Twitter to ban accounts promoting some social media competitors
Twitter announced Sunday it would ban accounts used to promote other accounts on other specific social media platforms, including Facebook, Instagram and Mastodon.
The latest: Twitter's posts on the announcement vanished by Sunday evening. Representatives for Twitter did not immediately respond to Axios' request for comment on this.
Why it matters: The latest apparent revision to Twitter's rules under new owner Elon Musk comes at a moment when a significant volume of users have shown interest in other platforms, and Musk is trying to get more Twitter users to pay for the service.
- Twitter said it will remove tweets containing "free promotion" of prohibited social media platforms and would suspend accounts made specifically for the purpose of promoting other flagged platforms or content on them.
- It said it would still allow cross-posting content from any social media platform, including those flagged.
Between the lines: The change did not include other major social media or communication platforms like TikTok, WhatsApp, WeChat or Weibo.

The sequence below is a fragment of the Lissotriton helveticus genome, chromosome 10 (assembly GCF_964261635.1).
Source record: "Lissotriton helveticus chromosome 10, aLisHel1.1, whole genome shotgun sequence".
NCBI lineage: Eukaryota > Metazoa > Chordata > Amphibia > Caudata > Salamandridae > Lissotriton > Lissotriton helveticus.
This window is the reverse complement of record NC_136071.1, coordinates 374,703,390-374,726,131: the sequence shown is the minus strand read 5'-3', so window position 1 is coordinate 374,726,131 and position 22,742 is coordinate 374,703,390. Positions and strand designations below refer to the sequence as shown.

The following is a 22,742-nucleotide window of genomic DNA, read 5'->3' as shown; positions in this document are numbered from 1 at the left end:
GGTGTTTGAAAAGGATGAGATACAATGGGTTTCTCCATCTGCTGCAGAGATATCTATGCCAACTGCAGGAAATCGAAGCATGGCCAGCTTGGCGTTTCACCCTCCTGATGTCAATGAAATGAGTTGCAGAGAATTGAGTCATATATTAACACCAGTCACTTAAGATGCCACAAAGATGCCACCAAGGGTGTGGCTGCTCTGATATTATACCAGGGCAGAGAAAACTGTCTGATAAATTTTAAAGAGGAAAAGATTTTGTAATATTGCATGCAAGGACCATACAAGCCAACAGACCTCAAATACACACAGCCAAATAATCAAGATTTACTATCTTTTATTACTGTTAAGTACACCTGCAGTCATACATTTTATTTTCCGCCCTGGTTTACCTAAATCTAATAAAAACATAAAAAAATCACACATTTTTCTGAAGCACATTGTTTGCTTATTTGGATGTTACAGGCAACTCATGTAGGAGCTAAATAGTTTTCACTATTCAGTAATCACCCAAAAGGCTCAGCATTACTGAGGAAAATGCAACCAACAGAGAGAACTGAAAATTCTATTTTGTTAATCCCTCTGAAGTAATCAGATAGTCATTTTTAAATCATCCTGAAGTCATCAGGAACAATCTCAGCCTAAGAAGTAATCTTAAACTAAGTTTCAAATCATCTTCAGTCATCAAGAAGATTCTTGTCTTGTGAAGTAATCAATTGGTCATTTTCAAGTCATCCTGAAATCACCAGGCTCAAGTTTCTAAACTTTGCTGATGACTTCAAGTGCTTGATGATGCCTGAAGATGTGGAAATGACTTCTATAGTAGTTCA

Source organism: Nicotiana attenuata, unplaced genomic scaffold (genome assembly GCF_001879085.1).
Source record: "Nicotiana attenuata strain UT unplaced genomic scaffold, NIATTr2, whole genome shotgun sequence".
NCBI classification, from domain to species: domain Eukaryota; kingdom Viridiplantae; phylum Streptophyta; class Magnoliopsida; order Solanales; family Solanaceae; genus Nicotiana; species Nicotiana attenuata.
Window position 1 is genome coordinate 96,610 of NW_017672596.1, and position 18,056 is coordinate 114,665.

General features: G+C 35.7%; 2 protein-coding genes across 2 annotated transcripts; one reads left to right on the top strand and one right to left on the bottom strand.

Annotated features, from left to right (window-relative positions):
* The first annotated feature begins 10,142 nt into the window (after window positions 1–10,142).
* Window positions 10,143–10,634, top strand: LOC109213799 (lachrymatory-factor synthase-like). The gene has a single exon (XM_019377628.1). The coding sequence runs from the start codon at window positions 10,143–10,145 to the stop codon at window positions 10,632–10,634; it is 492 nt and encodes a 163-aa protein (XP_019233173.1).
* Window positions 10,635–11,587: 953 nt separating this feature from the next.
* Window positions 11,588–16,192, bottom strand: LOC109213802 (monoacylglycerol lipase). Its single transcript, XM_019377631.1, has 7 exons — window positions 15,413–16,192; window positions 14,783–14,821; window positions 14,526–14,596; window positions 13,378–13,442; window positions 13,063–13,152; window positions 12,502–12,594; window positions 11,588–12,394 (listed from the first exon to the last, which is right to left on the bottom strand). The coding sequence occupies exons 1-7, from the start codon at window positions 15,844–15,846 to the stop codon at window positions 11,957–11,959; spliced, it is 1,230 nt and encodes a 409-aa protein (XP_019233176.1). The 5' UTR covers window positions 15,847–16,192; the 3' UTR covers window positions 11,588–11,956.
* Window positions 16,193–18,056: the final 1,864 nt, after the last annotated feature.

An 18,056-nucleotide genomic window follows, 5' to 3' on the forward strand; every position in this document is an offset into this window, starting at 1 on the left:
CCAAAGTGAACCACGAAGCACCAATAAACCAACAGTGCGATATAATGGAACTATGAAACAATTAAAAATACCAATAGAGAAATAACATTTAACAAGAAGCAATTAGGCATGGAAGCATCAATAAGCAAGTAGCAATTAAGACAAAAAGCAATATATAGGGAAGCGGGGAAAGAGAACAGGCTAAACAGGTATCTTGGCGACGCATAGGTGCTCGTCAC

What they're saying: "We recognize that many of our users are active on other social media platforms. However, we will no longer allow free promotion of certain social media platforms on Twitter," Twitter Support said in a tweet Sunday.
- "Specifically, we will remove accounts created solely for the purpose of promoting other social platforms and content that contains links or usernames for the following platforms: Facebook, Instagram, Mastodon, Truth Social, Tribel, Nostr and Post," it added.
- "We still allow cross-posting content from any social media platform. Posting links or usernames to social media platforms not listed above are also not in violation of this policy."
- He said in a separate tweet that it "doesn’t make sense."
Our thought bubble, via Axios' Ashley Gold: Banning links to competitors may raise eyebrows among regulators at the Federal Trade Commission, who are already closely watching changes at Twitter under Musk to track for violations of a previous consent order.
Flashback: The FTC has had its eyes on Twitter since Musk bought it, specifically watching to see if it can still comply with a 2011 consent decree covering users' data privacy with a significantly downsized staff.
The bottom line: Banning promotion of other platforms could draw increased scrutiny from the regulator, which has recently taken action against other major tech companies for what it considers to be anti-competitive acts.
- Musk asks Twitter users in poll if he should step down as its "head"
- Global legal perils beset a downsized Twitter
Editor's note: This story has been updated with additional details.